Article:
Uninsured rate falls below 10 percent

For the first time since 1972, the rate of uninsured people in the U.S. has fallen below 10 percent, according to the CDC’s National Center for Health Statistics. That figure is one of several positive trends discussed in a new report from the National Health Interview Survey. The report shows a continued decline in the uninsured rate since 2013.

Other facts in the report include:

  • The current uninsured rate is 9.2%, or 29 million people. In the last year alone, 7 million more people have become insured.
  • The rate of children with private insurance coverage reversed a 14-year decline, increasing from 52.6% in 2013 to its current level of 56.3%.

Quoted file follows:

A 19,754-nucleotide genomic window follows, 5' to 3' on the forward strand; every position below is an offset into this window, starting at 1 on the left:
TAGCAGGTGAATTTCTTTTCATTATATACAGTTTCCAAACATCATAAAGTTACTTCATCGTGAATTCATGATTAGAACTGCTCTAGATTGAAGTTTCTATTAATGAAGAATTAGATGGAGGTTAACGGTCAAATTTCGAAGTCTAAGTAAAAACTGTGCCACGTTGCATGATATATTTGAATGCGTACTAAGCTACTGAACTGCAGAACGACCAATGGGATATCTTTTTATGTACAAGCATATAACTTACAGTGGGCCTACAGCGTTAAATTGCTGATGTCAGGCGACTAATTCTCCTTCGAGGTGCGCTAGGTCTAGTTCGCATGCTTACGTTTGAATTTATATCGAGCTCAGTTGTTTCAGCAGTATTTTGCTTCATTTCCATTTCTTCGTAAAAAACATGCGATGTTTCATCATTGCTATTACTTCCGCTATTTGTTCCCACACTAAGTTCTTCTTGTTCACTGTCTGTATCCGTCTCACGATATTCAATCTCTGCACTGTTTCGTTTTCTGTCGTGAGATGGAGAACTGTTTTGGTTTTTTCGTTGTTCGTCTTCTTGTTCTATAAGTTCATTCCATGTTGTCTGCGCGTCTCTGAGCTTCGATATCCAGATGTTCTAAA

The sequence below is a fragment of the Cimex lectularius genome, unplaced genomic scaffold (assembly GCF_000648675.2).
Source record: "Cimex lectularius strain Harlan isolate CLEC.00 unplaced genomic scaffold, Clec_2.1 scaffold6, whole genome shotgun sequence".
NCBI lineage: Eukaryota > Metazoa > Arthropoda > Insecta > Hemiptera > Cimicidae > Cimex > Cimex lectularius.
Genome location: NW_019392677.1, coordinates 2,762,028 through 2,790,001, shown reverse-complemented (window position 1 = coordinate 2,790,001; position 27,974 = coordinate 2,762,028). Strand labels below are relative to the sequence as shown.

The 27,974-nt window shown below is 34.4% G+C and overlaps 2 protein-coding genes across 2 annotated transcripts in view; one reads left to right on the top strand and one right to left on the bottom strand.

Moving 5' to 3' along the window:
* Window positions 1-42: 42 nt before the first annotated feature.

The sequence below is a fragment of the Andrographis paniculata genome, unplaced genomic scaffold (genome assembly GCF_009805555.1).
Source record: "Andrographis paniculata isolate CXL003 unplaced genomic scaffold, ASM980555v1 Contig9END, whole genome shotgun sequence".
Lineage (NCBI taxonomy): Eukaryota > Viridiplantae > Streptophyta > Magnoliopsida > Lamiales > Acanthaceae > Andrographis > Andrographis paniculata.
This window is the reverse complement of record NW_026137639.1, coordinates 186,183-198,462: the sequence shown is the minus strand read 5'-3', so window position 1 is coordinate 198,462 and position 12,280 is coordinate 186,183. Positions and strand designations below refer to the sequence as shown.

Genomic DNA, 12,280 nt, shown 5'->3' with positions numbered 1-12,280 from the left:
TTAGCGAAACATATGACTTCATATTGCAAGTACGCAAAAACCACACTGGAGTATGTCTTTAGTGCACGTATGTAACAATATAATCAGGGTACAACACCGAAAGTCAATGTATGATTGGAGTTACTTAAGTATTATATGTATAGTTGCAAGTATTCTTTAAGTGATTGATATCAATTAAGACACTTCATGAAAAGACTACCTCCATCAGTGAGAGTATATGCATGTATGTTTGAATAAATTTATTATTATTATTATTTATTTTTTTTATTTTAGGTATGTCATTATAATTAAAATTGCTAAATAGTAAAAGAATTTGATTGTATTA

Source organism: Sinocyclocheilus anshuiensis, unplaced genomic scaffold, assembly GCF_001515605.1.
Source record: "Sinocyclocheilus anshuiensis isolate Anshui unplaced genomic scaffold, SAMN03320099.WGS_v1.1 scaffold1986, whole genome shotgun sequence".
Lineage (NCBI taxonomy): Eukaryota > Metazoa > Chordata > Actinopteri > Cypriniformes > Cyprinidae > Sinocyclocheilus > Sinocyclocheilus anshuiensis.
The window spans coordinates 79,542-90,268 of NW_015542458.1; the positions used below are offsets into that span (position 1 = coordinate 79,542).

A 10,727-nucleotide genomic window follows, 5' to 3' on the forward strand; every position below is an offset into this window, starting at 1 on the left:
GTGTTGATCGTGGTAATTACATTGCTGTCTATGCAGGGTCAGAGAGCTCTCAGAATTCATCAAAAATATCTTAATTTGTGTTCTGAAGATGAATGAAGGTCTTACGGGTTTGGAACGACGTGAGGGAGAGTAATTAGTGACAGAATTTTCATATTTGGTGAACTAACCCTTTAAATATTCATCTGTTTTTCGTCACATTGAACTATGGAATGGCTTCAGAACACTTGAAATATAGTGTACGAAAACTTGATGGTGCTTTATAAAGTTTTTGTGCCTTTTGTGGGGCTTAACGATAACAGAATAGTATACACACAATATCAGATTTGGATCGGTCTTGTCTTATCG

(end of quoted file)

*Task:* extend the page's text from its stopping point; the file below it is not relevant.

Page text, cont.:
• Three million people obtained private coverage through the Health Insurance Marketplace or state exchanges in the first 3 months of 2015, increasing the number of people under 65 with this type of coverage from 6.7 million to 9.7 million.

The statistics are good news both for patients, who have greater access to care and are less likely to delay preventive services, and for providers, who gain from a larger pool of patients. The shrinking number of uninsured patients may also mean fewer write-offs in the business office.

For staff in admissions and billing departments, these trends increase the importance of working efficiently and accurately to accommodate the greater numbers of patients and payers. But with the right workflows in place, providers can hopefully appreciate the big picture—more patients in the system means better public health.